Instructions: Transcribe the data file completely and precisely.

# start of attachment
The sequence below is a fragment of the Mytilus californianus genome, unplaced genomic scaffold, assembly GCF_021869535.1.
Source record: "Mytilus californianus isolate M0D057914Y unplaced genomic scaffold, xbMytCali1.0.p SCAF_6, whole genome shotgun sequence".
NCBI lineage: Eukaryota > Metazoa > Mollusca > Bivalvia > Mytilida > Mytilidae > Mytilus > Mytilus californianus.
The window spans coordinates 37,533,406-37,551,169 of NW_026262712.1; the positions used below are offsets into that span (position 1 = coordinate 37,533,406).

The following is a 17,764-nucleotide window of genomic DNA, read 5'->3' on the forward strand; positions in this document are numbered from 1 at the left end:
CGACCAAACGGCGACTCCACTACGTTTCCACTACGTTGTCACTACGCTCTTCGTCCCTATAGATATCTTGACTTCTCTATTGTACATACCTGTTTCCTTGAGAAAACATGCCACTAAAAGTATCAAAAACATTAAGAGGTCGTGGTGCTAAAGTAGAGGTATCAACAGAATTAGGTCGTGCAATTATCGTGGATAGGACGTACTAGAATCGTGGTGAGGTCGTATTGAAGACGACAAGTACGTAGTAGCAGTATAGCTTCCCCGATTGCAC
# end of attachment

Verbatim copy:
The sequence below is a fragment of the Mytilus californianus genome, unplaced genomic scaffold, assembly GCF_021869535.1.
Source record: "Mytilus californianus isolate M0D057914Y unplaced genomic scaffold, xbMytCali1.0.p SCAF_6, whole genome shotgun sequence".
NCBI lineage: Eukaryota > Metazoa > Mollusca > Bivalvia > Mytilida > Mytilidae > Mytilus > Mytilus californianus.
The window spans coordinates 37,533,406-37,551,169 of NW_026262712.1; the positions used below are offsets into that span (position 1 = coordinate 37,533,406).

The following is a 17,764-nucleotide window of genomic DNA, read 5'->3' on the forward strand; positions in this document are numbered from 1 at the left end:
CGACCAAACGGCGACTCCACTACGTTTCCACTACGTTGTCACTACGCTCTTCGTCCCTATAGATATCTTGACTTCTCTATTGTACATACCTGTTTCCTTGAGAAAACATGCCACTAAAAGTATCAAAAACATTAAGAGGTCGTGGTGCTAAAGTAGAGGTATCAACAGAATTAGGTCGTGCAATTATCGTGGATAGGACGTACTAGAATCGTGGTGAGGTCGTATTGAAGACGACAAGTACGTAGTAGCAGTATAGCTTCCCCGATTGCAC